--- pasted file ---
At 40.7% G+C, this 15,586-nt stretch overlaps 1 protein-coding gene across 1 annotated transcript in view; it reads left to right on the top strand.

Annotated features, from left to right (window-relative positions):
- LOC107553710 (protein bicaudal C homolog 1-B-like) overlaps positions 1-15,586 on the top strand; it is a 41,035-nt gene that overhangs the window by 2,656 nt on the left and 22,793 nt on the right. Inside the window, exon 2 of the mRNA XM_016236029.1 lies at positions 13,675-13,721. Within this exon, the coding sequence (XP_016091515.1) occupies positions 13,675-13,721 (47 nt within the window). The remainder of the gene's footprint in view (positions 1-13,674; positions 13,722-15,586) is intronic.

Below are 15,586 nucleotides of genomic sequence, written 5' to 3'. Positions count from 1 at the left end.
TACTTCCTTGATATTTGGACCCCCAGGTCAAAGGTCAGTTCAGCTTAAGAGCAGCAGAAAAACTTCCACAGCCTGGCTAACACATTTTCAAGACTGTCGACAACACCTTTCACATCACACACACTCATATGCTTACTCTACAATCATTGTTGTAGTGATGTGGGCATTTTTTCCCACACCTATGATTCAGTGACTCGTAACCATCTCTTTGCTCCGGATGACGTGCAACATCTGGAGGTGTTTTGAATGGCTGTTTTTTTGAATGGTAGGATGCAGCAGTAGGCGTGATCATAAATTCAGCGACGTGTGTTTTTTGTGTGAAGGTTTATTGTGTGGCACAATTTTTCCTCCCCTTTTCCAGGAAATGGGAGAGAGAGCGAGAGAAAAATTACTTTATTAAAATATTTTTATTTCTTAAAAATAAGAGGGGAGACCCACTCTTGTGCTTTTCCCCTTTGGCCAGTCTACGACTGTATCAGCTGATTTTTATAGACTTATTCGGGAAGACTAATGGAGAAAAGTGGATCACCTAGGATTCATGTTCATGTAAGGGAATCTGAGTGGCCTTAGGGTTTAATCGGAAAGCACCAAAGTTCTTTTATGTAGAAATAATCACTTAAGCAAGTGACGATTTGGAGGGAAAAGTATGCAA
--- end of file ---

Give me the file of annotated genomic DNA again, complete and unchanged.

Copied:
At 40.7% G+C, this 15,586-nt stretch overlaps 1 protein-coding gene across 1 annotated transcript in view; it reads left to right on the top strand.

Annotated features, from left to right (window-relative positions):
- LOC107553710 (protein bicaudal C homolog 1-B-like) overlaps positions 1-15,586 on the top strand; it is a 41,035-nt gene that overhangs the window by 2,656 nt on the left and 22,793 nt on the right. Inside the window, exon 2 of the mRNA XM_016236029.1 lies at positions 13,675-13,721. Within this exon, the coding sequence (XP_016091515.1) occupies positions 13,675-13,721 (47 nt within the window). The remainder of the gene's footprint in view (positions 1-13,674; positions 13,722-15,586) is intronic.

Below are 15,586 nucleotides of genomic sequence, written 5' to 3'. Positions count from 1 at the left end.
TACTTCCTTGATATTTGGACCCCCAGGTCAAAGGTCAGTTCAGCTTAAGAGCAGCAGAAAAACTTCCACAGCCTGGCTAACACATTTTCAAGACTGTCGACAACACCTTTCACATCACACACACTCATATGCTTACTCTACAATCATTGTTGTAGTGATGTGGGCATTTTTTCCCACACCTATGATTCAGTGACTCGTAACCATCTCTTTGCTCCGGATGACGTGCAACATCTGGAGGTGTTTTGAATGGCTGTTTTTTTGAATGGTAGGATGCAGCAGTAGGCGTGATCATAAATTCAGCGACGTGTGTTTTTTGTGTGAAGGTTTATTGTGTGGCACAATTTTTCCTCCCCTTTTCCAGGAAATGGGAGAGAGAGCGAGAGAAAAATTACTTTATTAAAATATTTTTATTTCTTAAAAATAAGAGGGGAGACCCACTCTTGTGCTTTTCCCCTTTGGCCAGTCTACGACTGTATCAGCTGATTTTTATAGACTTATTCGGGAAGACTAATGGAGAAAAGTGGATCACCTAGGATTCATGTTCATGTAAGGGAATCTGAGTGGCCTTAGGGTTTAATCGGAAAGCACCAAAGTTCTTTTATGTAGAAATAATCACTTAAGCAAGTGACGATTTGGAGGGAAAAGTATGCAA